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Thursday, August 4, 2005

Floating Point Benchmark: Comparing Languages

I have used my floating point benchmark, based on an optical design ray tracing program I wrote almost a quarter of a century ago, to measure the performance of computers and C language implementations ever since the days of the IBM PC/AT. Unlike many benchmarks in the early days of personal computing, it uses double precision floating point and trigonometric functions heavily, and it checks the answers, which has proved embarrassing to a number of compiler vendors over the years. The algorithm is well-understood (it's based on James H. Wyld's classic chapter on ray tracing in Amateur Telescope Making), and has been confirmed to produce results identical to the 11th decimal place on three different double precision floating point formats: IBM 360/370, VAX, and IEEE 754. As Moore's Law and compiler optimisation technology have progressed over the last two decades, current timings on the benchmark are more than five orders of magnitude faster than those of the first machines on which it was run--with identical results. The benchmark is a small, simple program which is easy to port even to less-than-standard language implementations and, in case problems arise, relatively easy to debug. During the 1980s, the benchmark proved uncannily accurate in predicting how fast AutoCAD would regenerate large drawings, and was used by Autodesk to test compilers and evaluate the suitability of different machines as AutoCAD platforms.

The reference implementation of the benchmark is in C, and it has primarily been used to test C implementations, but FORTRAN and Microsoft BASIC versions have been available almost since inception. Jim White ("mathimagics"--approach with extreme caution, known to be in possession of weapons of math instruction) recently ported the benchmark to Java, Microsoft Visual BASIC 6, and Scilab (a free MATLAB-like scientific software package) and kindly contributed them for others to use. His work motivated me to dust off another project from my infinite "to do" list, and I've added ports of the benchmark to Perl, Python, and JavaScript to the distribution as well, which may now be downloaded from the main benchmark page.

Having all these different language implementations (which produce identical results) invites comparison among languages, so I've spent the last couple of days running benchmarks, all on the same machine, with the following results. I've set the run time of the C implementation to 1, and expressed the run time of the other languages relative to that: a relative time of 5 means that language runs the benchmark five times more slowly than the C version. Now obviously, if you're doing heavy-duty number-crunching in a scripting language like Perl, Python, or JavaScript, you're in a state of sin, but it's interesting to know just how bad (or tolerable) the hit is, since it may make sense to do modest numerical work directly in a script rather than add all the complexity of (for example), writing a module in a compiled language. The performance figures for Visual BASIC and Java may surprise you; they surprised me.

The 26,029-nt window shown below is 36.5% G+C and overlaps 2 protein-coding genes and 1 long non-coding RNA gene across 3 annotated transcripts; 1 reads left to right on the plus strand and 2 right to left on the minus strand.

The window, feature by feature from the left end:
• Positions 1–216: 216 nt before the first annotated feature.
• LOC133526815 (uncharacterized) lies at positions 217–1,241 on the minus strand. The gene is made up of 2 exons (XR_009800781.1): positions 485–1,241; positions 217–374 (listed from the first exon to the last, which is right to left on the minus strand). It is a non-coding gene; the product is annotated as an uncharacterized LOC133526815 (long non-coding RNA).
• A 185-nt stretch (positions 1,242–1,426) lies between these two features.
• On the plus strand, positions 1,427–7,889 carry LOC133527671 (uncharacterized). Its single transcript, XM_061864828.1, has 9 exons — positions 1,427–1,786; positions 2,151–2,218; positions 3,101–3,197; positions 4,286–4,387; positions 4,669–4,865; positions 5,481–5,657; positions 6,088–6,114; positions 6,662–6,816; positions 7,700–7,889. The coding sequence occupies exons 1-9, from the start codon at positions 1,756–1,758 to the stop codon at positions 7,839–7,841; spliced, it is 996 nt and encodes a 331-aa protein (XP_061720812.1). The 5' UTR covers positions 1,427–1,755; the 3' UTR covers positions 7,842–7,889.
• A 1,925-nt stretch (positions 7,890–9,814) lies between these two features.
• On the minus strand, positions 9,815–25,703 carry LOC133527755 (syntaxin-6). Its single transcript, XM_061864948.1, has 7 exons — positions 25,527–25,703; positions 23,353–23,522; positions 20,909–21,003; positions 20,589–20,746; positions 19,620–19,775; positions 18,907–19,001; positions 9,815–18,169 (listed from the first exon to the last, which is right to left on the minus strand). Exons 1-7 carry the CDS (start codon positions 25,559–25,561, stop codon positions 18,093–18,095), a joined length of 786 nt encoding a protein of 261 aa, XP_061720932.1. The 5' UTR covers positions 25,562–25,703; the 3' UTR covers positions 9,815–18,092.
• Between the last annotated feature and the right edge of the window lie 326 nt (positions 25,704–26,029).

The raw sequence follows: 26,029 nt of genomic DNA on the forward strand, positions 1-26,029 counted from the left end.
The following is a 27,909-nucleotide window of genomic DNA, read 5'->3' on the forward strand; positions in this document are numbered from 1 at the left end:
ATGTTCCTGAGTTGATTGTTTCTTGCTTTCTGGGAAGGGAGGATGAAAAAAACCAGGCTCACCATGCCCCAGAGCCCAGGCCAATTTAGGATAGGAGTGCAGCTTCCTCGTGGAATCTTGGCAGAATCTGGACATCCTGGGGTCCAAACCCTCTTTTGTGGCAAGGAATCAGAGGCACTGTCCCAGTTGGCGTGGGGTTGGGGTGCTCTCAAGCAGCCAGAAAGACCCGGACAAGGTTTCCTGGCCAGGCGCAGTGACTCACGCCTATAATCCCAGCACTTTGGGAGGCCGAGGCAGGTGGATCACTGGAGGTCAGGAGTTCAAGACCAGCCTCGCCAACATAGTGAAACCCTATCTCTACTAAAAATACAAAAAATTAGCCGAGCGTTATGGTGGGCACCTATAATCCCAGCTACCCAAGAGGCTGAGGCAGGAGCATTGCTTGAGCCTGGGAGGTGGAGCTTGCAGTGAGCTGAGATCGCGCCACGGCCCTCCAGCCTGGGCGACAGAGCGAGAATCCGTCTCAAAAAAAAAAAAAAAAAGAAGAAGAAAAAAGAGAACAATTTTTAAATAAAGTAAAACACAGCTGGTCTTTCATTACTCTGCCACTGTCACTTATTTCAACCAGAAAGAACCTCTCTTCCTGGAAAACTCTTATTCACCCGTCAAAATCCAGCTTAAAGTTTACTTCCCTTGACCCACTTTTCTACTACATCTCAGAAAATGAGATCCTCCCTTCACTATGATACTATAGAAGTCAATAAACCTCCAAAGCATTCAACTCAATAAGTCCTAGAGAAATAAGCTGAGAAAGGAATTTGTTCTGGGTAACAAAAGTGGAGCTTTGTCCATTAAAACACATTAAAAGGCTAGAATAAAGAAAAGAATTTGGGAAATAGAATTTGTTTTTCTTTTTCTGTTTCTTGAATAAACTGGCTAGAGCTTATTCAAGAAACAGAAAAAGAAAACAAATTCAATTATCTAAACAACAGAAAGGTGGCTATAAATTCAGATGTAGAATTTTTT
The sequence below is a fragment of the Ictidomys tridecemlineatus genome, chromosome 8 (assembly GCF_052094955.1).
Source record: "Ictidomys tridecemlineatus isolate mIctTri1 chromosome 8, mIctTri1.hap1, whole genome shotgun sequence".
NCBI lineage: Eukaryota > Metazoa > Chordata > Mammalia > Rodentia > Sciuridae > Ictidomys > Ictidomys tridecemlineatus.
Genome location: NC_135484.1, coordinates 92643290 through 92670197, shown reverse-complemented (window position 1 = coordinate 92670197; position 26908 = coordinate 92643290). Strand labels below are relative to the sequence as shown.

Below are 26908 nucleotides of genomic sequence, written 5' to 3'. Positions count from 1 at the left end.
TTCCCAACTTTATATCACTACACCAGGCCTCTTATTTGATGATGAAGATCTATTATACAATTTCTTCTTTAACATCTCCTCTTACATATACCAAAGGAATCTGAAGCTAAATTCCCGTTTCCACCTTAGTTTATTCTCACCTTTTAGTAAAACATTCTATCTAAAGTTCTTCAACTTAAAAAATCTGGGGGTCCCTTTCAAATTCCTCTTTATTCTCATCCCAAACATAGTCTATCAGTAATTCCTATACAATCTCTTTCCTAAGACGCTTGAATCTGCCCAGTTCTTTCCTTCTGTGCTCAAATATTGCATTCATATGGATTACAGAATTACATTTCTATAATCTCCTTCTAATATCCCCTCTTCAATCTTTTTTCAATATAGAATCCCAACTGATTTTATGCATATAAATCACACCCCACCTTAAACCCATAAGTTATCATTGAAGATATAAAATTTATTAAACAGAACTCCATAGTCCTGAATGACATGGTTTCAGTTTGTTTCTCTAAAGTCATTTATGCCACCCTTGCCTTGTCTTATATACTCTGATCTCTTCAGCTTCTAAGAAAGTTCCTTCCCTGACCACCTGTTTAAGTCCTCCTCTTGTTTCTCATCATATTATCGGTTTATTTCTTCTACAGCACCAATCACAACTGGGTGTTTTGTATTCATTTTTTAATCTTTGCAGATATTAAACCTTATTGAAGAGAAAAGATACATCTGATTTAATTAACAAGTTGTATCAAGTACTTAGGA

Language Relative
C 1 GCC 3.2.3 -O3, Linux
Visual Basic .NET 0.866 All optimisations, Windows XP
FORTRAN 1.008 GNU Fortran (g77) 3.2.3 -O3, Linux
Java 1.121 Sun JDK 1.5.0_04-b05, Linux
Visual Basic 6 1.132 All optimisations, Windows XP
Python 17.6 Python 2.3.3 -OO, Linux
Perl 23.6 Perl v5.8.0, Linux
JavaScript 27.6
Opera 8.0, Linux
Internet Explorer 6.0.2900, Windows XP
Mozilla Firefox 1.0.6, Linux
QBasic 148.3 MS-DOS QBasic 1.1, Windows XP Console

For additional details, including the complete history of results on various machines, please see the fbench page. There is something about benchmarking which invites debate and acrimony, so let me state that I have no inclination to participate in the former nor indulge in or be the target of the latter. While I have taken care in running the benchmarks and am confident the results are repeatable within 2% on my machine with my programming environment, results on other systems, or from "benchmark tweaking" of the various programs may produce quite different results. In any case, the relative speed numbers are representative only of a program of this kind, and are meaningless for comparing other kinds of tasks (for example, I/O intensive work or text processing).

Posted at August 4, 2005 02:32